Pentachord

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A pentachord in music theory may be either of two things. In pitch-class set theory, a pentachord is defined as any five pitch classes, regarded as an unordered collection (Roeder 2001). In other contexts, a pentachord may be any consecutive five-note section of a diatonic scale (Latham 2002). A pentad is a five-note chord (Bailey 1991, 450).

Under the latter definition, a diatonic scale comprises five non-transpositionally equivalent pentachords rather than seven because the Ionian and Mixolydian pentachords and the Dorian and Aeolian pentachords are intervallically identical (CDEFG=GABCD; DEFGA=ABCDE).

The name "pentachord" was also given to a musical instrument, now in disuse, built to the specifications of Sir Edward Walpole. It was demonstrated by Karl Friedrich Abel at his first public concert in London, on 5 April 1759, when it was described as "newly invented" (Knape, Carters, and McVeigh 2001). In the dedication to Walpole of his cello sonatas op. 3, the cellist/composer James Cervetto praised the pentachord, declaring: "I know not a more fit Instrument to Accompany the Voice" (Charters 1973, 1224). Performances on the instrument are documented as late as 1783, after which it seems to have fallen out of use. It appears to have been similar to a five-string violoncello (McLamore 2004, 84).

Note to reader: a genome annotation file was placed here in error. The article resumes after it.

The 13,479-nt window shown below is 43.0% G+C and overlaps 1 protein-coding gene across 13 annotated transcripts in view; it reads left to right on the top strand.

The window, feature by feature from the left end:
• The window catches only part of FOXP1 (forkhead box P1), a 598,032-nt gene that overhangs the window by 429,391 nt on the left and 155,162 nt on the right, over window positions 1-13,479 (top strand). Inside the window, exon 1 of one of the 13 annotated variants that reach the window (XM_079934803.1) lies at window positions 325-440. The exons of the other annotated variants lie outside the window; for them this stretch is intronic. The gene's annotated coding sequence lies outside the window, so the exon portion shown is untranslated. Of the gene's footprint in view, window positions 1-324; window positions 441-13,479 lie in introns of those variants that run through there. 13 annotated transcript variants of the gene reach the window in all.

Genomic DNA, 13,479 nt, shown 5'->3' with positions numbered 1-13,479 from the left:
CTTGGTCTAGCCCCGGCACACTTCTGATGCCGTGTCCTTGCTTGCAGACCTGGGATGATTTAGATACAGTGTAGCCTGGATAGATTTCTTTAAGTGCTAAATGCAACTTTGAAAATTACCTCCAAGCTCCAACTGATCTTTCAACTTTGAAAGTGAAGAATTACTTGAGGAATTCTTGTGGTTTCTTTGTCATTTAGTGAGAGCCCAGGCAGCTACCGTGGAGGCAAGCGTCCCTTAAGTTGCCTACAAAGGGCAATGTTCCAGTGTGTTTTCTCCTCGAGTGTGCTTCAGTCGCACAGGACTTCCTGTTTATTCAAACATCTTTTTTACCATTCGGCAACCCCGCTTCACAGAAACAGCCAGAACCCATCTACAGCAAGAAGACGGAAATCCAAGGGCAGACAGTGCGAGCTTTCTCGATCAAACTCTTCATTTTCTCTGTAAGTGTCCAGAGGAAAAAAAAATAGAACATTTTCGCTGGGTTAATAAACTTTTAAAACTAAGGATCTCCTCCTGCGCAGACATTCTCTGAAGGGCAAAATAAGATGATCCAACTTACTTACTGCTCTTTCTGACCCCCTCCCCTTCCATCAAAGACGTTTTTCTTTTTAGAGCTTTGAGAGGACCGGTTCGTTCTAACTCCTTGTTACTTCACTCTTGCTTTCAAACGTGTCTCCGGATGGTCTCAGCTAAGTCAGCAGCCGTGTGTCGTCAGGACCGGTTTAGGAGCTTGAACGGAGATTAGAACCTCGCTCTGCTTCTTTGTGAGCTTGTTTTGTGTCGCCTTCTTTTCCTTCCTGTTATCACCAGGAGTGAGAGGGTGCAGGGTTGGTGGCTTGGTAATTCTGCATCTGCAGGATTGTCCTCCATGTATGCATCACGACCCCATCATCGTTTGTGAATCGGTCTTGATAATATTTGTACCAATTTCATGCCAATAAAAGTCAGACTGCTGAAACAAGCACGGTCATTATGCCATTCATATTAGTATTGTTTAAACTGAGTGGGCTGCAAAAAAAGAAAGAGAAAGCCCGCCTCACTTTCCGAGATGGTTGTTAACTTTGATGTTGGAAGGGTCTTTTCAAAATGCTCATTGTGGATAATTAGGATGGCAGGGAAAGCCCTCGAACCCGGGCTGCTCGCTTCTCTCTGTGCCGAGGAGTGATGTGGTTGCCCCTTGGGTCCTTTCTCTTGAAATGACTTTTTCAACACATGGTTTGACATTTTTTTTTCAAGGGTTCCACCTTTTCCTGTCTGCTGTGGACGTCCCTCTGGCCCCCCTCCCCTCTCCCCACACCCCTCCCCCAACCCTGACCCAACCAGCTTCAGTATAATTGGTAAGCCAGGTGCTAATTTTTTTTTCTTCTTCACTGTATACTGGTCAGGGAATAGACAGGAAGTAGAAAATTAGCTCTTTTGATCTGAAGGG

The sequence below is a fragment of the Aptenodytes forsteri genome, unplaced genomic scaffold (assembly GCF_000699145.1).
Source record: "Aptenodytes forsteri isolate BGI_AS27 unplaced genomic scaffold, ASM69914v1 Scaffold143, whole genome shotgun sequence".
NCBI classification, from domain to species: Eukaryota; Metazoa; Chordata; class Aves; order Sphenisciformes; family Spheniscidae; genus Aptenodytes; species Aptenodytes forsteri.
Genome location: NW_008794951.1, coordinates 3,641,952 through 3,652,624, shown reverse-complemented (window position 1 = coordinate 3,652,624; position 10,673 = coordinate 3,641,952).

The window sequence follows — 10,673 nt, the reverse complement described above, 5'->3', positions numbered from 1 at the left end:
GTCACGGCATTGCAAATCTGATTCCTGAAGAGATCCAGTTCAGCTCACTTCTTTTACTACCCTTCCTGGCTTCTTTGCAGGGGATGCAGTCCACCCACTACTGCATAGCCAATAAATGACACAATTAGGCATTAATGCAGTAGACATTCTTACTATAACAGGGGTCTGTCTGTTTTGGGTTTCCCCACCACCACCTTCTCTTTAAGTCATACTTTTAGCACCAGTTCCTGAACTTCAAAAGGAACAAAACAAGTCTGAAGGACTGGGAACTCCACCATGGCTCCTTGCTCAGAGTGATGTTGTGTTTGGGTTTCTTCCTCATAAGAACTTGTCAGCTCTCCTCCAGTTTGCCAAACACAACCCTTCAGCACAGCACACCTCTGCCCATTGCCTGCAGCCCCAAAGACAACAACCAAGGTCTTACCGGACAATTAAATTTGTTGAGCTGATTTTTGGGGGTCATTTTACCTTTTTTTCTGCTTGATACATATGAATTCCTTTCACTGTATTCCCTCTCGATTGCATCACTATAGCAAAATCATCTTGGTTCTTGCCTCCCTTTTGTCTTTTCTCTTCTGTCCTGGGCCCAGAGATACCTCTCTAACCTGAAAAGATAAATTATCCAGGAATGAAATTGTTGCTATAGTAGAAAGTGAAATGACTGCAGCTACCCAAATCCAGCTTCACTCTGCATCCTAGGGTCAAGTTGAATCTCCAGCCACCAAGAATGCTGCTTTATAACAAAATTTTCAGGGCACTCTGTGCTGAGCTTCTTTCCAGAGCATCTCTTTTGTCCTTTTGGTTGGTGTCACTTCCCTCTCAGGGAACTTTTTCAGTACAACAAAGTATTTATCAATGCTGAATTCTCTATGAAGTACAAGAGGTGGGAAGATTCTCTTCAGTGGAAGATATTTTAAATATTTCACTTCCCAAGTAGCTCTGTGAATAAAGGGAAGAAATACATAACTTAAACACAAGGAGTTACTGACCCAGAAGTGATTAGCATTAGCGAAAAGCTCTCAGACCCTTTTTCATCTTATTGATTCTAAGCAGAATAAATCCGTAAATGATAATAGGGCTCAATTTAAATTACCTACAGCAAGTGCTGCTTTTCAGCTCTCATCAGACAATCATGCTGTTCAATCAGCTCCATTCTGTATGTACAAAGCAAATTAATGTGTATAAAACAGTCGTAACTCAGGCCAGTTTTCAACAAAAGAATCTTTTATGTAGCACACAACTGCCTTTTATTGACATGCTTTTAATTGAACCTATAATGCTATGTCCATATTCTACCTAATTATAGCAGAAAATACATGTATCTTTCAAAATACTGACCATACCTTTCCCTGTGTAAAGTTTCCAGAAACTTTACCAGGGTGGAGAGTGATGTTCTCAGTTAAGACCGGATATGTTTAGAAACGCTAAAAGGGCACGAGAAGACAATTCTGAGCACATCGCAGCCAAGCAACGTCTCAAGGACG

References[edit]

  • Bailey, Kathryn. 1991. The Twelve-note Music of Anton Webern: Old Forms in a New Language. Music in the Twentieth Century 2. Cambridge and New York: Cambridge University Press. ISBN 978-0-521-39088-0 (cloth). Reprinted Cambridge: Cambridge University Press, 2004. ISBN 978-0-521-54796-3 (pbk). Digital paperback reprint, Cambridge and New York: Cambridge University Press, 2006. .
  • Charters, Murray. 1973. "Abel in London". The Musical Times 114, no. 1570 (December): 1224–26.
  • Knape, Walter, Murray R. Charters, and Simon McVeigh. 2001. "Abel: (4) Carl Friedrich Abel". The New Grove Dictionary of Music and Musicians, second edition, edited by Stanley Sadie and John Tyrrell. London: Macmillan Publishers.
  • Latham, Alison (ed.). 2002. "Pentachord". The Oxford Companion to Music. Oxford and New York: Oxford University Press. ISBN 0-19-866212-2.
  • McLamore, Alyson. 2004. "'By the Will and Order of Providence': The Wesley Family Concerts, 1779–1787". Royal Musical Association Research Chronicle, no. 37 (2004): 71–220.
  • Roeder, John. 2001. "Set (ii)." The New Grove Dictionary of Music and Musicians, second edition, edited by Stanley Sadie and John Tyrrell. London: Macmillan Publishers.

Further reading[edit]

  • Rahn, John. 1980. Basic Atonal Theory. Longman Music Series. New York and London: Longman Inc.. ISBN 0-582-28117-2.